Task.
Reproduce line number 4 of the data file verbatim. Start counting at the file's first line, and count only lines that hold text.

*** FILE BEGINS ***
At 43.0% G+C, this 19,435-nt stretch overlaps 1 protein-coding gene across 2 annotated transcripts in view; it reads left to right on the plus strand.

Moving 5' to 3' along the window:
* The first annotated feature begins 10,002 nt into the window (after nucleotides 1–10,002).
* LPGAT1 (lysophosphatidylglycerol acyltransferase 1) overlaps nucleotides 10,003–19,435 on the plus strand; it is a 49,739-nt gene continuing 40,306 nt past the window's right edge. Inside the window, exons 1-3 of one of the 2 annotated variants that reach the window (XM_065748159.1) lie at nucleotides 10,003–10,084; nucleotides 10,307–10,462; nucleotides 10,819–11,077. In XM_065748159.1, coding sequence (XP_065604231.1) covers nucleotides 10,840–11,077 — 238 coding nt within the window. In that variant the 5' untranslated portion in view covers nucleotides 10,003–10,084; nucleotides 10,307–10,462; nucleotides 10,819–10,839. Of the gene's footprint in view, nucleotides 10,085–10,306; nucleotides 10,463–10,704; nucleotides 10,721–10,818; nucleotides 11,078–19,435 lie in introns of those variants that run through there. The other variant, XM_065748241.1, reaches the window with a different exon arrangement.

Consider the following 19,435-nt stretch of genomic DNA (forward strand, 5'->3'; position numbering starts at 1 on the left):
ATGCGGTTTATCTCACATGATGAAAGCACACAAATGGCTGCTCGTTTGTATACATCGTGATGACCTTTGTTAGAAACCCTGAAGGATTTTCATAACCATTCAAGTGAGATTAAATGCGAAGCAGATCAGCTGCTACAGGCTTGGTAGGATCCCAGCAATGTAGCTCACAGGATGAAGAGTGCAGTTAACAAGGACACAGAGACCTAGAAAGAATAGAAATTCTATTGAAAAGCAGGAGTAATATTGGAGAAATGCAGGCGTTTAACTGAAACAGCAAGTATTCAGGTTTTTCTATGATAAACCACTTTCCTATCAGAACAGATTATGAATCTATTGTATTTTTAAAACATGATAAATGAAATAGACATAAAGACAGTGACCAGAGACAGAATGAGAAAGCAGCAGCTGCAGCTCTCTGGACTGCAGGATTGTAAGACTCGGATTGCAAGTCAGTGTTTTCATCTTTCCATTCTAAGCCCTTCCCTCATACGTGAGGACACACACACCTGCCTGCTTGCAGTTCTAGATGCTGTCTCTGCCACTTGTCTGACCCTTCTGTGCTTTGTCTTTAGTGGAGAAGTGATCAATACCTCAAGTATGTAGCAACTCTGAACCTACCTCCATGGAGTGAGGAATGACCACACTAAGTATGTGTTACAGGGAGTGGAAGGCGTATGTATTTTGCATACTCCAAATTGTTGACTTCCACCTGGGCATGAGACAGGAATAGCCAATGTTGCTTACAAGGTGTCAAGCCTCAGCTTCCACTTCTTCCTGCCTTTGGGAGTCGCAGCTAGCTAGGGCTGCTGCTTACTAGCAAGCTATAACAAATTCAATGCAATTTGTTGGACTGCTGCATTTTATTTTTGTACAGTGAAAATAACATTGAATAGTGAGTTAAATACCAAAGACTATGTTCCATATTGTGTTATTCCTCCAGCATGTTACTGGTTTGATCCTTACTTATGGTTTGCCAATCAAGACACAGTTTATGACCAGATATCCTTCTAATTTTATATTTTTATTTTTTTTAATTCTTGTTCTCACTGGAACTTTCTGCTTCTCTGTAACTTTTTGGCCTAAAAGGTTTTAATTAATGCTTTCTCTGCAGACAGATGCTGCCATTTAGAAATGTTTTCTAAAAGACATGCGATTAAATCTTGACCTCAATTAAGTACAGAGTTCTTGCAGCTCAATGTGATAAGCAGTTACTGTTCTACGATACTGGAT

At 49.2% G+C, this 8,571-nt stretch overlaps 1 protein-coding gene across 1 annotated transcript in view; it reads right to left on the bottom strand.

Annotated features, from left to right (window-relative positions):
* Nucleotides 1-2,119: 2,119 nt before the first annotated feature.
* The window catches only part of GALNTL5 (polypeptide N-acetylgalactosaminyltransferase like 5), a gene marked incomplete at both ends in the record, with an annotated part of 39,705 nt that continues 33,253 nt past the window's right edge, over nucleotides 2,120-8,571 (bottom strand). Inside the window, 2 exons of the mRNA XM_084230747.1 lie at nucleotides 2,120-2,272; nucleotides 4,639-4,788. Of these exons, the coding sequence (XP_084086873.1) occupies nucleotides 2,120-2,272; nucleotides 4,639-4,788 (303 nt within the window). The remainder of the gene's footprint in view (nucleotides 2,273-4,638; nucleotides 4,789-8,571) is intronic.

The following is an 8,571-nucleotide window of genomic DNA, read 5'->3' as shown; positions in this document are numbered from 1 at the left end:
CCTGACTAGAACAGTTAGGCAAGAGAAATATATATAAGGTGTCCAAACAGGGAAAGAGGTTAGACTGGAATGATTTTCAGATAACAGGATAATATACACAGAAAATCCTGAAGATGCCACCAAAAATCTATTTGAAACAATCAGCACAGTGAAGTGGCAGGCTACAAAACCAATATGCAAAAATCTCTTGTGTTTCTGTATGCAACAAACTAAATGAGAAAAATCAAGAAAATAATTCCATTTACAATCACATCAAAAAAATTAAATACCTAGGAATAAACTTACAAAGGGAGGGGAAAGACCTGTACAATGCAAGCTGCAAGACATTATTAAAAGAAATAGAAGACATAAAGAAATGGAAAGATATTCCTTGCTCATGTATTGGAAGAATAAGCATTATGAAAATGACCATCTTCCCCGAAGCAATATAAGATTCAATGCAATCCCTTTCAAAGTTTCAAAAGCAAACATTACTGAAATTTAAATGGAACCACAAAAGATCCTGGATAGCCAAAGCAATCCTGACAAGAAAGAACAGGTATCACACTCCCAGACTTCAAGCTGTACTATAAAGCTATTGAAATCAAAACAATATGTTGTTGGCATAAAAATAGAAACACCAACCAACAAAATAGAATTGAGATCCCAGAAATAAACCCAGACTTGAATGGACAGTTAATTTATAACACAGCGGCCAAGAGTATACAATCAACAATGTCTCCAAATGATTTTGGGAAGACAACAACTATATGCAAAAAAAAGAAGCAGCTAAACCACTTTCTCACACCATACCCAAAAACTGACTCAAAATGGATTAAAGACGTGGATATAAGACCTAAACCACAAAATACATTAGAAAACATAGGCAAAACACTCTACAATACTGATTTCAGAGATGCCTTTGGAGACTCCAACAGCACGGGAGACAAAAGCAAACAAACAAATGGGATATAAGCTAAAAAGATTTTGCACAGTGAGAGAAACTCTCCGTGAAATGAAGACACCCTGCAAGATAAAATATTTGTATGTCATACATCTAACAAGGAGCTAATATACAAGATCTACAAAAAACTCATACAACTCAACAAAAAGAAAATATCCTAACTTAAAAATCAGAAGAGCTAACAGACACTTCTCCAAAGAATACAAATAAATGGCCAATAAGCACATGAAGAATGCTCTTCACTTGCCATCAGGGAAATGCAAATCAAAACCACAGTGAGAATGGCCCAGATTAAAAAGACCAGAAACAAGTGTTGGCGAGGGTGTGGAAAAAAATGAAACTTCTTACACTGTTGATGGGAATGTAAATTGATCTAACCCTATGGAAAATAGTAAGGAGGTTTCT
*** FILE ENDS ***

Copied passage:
* LPGAT1 (lysophosphatidylglycerol acyltransferase 1) overlaps nucleotides 10,003–19,435 on the plus strand; it is a 49,739-nt gene continuing 40,306 nt past the window's right edge. Inside the window, exons 1-3 of one of the 2 annotated variants that reach the window (XM_065748159.1) lie at nucleotides 10,003–10,084; nucleotides 10,307–10,462; nucleotides 10,819–11,077. In XM_065748159.1, coding sequence (XP_065604231.1) covers nucleotides 10,840–11,077 — 238 coding nt within the window. In that variant the 5' untranslated portion in view covers nucleotides 10,003–10,084; nucleotides 10,307–10,462; nucleotides 10,819–10,839. Of the gene's footprint in view, nucleotides 10,085–10,306; nucleotides 10,463–10,704; nucleotides 10,721–10,818; nucleotides 11,078–19,435 lie in introns of those variants that run through there. The other variant, XM_065748241.1, reaches the window with a different exon arrangement.